Herald at their sanctimonious best

The NZ Herald editorial bangs on today in support of Nicky Hager.

It isn’t surprising though given the level of involvement with the hacker themselves. One of their journalists still happily skites, to anyone who will listen, about how many of my emails he has.

When the High Court threw out the search warrant used by police to seize the work of journalist Nicky Hager, it was less a judgment in favour of the media than a judgment against the police. The law is clear. When it comes to search warrants, there is a line which protects all in society, and in some cases particularly the press. Police must behave in unlawful ways to cross that line.

As the judgment explains, a warrant is gained without notice so as not to thwart the benefit of a surprise search and in doing so strips from the subject of the search the opportunity to make their own opposing case to the court.

For police, it meant those seeking the warrant from the district court judge were obliged to make Hager’s case for him. They were supposed to tell the judge the warrant involved a journalist, for there are court-defined guidelines for searching media. Detectives were obliged to acknowledge that the Evidence Act provides a journalistic privilege, which is further recognised in the Search and Surveillance Act.

The judge was told none of this. Instead, police identified Hager as a “political author”. In the High Court, the police argued they did not need to tell the district court judge Hager was a journalist, or that journalists had rights. It was legal sophistry which terminally undermined the police case. As Justice Denis Clifford remarked, there was a duty of candour on police to be frank, honest and open with the district court judge about what it was doing, who it was doing it to and why it was necessary.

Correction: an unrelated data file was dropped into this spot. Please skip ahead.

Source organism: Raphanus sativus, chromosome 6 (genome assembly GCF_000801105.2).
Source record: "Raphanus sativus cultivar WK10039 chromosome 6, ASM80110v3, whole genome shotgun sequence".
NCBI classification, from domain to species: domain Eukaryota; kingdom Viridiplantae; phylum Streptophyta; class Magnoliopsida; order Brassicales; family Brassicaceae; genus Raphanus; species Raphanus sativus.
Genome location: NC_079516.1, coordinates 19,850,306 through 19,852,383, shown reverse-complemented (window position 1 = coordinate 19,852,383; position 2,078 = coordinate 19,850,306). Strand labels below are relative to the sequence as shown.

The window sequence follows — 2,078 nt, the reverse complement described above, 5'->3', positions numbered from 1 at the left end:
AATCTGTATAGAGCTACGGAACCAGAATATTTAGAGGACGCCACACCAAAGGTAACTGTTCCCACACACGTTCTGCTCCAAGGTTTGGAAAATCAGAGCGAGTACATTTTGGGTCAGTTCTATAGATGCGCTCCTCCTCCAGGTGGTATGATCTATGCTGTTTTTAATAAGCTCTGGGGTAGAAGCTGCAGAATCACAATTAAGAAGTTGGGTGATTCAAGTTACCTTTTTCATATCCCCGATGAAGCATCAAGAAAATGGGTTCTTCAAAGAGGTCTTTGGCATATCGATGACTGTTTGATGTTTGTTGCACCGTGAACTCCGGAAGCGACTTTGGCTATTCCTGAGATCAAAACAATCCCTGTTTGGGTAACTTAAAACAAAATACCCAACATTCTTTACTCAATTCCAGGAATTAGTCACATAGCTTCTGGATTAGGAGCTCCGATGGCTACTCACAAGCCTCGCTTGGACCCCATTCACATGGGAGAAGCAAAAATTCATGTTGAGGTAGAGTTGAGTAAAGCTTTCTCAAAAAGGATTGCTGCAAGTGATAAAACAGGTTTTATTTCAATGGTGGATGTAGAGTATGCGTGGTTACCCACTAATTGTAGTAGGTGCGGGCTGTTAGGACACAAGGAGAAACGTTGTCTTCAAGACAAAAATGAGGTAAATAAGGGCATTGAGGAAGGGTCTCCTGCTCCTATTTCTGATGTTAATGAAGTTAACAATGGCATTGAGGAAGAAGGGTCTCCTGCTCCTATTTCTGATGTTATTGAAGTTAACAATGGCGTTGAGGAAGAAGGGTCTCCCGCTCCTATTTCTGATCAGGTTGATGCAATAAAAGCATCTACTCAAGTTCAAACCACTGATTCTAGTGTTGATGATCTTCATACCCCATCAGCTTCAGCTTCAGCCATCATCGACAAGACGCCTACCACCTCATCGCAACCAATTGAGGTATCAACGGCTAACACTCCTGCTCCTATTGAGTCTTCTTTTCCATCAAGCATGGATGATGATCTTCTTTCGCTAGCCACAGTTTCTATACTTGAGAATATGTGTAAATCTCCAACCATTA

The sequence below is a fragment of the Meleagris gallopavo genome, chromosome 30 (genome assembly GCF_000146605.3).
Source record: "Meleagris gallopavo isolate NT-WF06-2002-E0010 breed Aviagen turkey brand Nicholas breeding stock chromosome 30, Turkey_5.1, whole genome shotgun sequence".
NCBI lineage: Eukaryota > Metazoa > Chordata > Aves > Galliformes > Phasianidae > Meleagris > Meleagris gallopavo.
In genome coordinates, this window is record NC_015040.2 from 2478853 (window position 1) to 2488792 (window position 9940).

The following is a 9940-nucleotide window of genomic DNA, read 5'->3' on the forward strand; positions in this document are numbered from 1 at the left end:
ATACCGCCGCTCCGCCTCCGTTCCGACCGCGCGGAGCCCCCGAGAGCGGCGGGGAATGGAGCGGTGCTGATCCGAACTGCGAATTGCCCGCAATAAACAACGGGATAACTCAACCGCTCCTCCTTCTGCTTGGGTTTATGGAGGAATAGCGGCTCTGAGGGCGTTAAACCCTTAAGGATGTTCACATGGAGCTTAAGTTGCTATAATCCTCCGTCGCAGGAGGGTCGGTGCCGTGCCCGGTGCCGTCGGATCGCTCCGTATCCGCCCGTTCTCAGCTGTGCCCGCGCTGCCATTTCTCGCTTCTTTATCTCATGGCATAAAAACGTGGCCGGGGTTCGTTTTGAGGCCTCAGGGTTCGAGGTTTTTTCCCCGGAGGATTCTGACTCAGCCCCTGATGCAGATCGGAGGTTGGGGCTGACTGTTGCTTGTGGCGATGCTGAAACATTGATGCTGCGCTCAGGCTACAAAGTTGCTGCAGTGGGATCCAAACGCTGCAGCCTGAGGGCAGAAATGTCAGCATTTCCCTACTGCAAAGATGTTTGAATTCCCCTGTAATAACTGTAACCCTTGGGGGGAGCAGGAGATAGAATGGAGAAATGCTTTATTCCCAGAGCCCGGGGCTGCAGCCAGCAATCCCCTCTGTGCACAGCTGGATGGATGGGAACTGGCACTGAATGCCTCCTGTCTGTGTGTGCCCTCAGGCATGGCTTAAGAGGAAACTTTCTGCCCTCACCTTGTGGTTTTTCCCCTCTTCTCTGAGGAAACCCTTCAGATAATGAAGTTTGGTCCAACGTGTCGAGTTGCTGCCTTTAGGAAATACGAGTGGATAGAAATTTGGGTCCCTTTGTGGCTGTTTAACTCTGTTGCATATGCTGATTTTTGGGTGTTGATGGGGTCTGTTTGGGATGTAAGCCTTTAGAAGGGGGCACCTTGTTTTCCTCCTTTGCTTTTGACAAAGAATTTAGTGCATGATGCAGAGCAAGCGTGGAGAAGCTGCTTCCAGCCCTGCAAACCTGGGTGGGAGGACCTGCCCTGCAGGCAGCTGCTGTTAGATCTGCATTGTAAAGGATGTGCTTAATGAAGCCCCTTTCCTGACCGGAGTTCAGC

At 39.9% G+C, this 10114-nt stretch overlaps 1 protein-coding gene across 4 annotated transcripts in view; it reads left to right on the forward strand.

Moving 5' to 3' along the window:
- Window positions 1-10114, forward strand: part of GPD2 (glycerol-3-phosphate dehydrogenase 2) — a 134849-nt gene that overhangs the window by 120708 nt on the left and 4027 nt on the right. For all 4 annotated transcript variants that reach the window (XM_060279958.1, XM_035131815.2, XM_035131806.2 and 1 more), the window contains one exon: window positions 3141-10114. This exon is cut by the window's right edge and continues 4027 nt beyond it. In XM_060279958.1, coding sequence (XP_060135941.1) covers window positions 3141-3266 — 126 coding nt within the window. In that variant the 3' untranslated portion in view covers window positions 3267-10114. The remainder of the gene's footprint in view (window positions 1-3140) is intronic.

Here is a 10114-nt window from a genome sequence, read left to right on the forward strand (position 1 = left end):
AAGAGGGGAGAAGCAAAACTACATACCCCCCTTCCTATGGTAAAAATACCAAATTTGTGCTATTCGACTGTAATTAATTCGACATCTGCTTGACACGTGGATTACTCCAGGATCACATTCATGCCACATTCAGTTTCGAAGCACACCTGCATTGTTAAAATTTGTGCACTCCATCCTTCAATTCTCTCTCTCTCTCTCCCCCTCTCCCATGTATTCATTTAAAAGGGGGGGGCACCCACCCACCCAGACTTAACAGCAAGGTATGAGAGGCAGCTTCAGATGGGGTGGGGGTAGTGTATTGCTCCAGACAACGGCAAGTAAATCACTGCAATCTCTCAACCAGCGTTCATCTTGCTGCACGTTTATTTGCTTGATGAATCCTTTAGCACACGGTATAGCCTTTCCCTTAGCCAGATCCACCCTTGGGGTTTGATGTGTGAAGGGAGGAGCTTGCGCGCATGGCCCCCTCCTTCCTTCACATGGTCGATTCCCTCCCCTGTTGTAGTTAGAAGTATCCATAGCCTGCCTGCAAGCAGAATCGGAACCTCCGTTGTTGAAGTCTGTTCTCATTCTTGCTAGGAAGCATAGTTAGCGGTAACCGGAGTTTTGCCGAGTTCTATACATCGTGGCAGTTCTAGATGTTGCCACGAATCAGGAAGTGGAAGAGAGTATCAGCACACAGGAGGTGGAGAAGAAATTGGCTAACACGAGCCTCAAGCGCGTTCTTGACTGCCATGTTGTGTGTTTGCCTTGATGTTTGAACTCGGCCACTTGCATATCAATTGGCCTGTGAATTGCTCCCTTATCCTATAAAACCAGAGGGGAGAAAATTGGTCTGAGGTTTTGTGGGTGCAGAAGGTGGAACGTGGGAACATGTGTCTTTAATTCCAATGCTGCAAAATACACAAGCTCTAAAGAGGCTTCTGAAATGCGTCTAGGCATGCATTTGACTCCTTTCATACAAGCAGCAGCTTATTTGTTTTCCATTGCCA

This of course is bollocks. According to the Herald, and a Judge appointed to the bench by Michael Cullen, the Police have to inform a judge of all points and aspects of law. He’s a judge for goodness’ sake. Only the most bewildered judge wouldn’t have known who Nicky Hager was. It’s complete bollocks.

The courts have found the need for protecting sources to be so high that only a greater public interest will strip them away. That detectives did not mention this in seeking the warrant suggests officers might not fully grasp its importance. It is appropriate the Independent Police Complaints Authority has chosen to act on the complaint filed by the Green Party to investigate the decisions that caused the search warrant to be sought in this way.

And who determines public interest? Here’s a clue…it is the courts not the media, although they believe it is them who should be judge, jury and executioner. Nicky Hager could still be compelled under the Evidence Act to produce his sources…after all, if it was in the public interest to publish all my emails surely it is in the public interest to find out who committed the crimes to do so.

The media is not an investigative tool of the state, nor a prosecutorial aid for the state. It must not be seen to be used as such for fear the benefit of a free press is diminished, as was argued in Hager’s case, because of the chilling effect on potential sources. If it were used in these ways, ultimately, the public interest would not be served.